What we do
By now, we’re all fed up with seeing the C-word. But just like the dreaded B-word that preceded it (Brexit), COVID-19 is definitely going to stick around for a while. And just like Brexit, it will have repercussions for years to come.
The ‘orthodox’ ways in which organisations use customer, employee and market data to make astute business decisions are already changing. ‘Novel’ approaches are being deployed in response to the pandemic – and they’re quickly becoming ‘normal’. It’s reactive, adaptive and dynamic. Frankly, it’s exciting too. But what does this mean for the way we’ll manage data in the future?
Equally, the new ‘business as usual’ that working from home brings means we should question the legitimacy of our new approaches to data management. And how do issues of connectivity and security play into an effective data strategy now? Let’s try to address some of the questions here…
It might sound obvious, but the use of data and data-driven decision making varies wildly between markets, organisations and even individual departments.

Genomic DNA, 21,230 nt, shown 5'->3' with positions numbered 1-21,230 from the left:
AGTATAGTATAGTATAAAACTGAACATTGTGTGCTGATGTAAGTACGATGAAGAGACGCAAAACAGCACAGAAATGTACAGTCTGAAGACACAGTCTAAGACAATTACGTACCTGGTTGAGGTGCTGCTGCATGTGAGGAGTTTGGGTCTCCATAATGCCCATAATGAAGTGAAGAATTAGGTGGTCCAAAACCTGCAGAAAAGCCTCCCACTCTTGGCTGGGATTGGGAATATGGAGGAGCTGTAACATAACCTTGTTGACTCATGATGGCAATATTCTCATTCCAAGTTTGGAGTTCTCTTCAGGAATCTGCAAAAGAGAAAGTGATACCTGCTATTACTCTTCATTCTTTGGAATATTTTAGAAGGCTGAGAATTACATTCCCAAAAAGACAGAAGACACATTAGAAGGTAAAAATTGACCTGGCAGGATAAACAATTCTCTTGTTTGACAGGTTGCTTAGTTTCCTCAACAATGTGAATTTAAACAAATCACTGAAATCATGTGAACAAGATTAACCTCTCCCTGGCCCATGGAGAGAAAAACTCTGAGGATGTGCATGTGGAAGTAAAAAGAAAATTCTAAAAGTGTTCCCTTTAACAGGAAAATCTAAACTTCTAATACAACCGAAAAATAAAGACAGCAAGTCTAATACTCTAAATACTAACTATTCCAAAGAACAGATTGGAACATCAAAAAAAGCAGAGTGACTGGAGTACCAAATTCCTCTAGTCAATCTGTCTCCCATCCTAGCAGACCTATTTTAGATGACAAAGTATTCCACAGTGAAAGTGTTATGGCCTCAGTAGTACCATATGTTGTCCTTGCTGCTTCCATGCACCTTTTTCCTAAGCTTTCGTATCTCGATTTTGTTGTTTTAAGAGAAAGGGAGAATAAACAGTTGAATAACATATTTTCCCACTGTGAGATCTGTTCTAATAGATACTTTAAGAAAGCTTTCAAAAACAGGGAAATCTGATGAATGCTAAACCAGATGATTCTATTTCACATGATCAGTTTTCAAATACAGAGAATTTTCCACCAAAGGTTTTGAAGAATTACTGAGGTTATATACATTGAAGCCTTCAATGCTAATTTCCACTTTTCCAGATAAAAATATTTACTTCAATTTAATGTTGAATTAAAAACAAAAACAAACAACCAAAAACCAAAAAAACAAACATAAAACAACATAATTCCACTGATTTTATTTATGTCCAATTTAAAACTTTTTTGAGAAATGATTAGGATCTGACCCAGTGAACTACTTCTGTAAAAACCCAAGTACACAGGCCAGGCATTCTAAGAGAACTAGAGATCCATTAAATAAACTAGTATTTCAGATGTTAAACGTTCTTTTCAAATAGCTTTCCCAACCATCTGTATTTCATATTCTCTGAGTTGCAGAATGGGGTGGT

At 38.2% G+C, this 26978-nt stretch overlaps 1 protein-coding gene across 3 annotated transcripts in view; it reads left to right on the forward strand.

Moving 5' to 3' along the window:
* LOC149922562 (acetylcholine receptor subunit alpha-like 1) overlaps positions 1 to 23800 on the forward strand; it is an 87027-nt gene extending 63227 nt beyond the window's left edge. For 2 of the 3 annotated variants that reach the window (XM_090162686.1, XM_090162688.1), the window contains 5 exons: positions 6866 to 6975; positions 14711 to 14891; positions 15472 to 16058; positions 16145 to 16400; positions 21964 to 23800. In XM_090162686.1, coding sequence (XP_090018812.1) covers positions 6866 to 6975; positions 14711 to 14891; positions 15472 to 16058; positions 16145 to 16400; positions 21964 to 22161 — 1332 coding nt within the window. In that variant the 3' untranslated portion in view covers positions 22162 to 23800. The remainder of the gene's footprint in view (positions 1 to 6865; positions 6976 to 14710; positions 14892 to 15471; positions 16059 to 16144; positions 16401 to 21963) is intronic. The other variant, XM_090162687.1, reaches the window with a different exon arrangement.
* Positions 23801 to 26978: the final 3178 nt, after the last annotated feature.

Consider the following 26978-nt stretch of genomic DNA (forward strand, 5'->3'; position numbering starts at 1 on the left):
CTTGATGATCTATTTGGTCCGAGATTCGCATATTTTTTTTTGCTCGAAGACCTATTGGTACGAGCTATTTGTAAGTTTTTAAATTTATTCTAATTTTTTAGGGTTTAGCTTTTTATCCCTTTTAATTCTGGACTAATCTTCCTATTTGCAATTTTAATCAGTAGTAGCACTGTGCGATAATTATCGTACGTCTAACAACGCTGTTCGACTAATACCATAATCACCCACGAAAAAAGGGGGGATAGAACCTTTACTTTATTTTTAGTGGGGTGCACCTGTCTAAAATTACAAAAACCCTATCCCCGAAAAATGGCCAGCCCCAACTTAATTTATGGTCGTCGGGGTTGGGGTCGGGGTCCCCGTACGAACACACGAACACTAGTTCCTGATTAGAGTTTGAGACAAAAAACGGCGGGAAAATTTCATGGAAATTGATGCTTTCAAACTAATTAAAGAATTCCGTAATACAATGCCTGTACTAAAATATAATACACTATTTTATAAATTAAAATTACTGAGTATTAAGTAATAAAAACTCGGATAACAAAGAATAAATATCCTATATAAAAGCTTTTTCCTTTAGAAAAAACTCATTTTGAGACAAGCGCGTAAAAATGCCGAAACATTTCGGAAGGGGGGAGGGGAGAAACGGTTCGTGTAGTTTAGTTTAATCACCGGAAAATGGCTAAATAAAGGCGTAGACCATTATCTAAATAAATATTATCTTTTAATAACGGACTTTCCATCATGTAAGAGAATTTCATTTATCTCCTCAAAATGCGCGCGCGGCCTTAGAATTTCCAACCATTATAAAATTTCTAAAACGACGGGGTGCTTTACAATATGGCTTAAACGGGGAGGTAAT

For example, vertical markets such as retail, media and finance have been using data intensively for many years and as a result benefit from a more data-driven approach to decision making and even culture. Whereas, organisations such as local governments, who have only recently invested in the adoption of consistent data focus to aid their decisionmaking processes, are just starting to reap the rewards.
Either way, following the hype of ‘big data’ that emerged from the Web 2.0 era, we have certainly seen a shift to a greater appreciation of the value of data and the ability to merge structured and unstructured sources into the data refining process.
In addition, more open application architectures have allowed for more effective data interchange through a variety of APIs. And as a result, greater availability of data and data tooling has increased the potential to validate and lead new strategies and business growth opportunities. It all sounds great, and it is, however… The world’s most popular data science tools remain Microsoft Excel, and pen and paper.
When I think of the orthodox way of making business decisions with data, these basic tools still rule the roost – even in some organisations with very mature data science capabilities.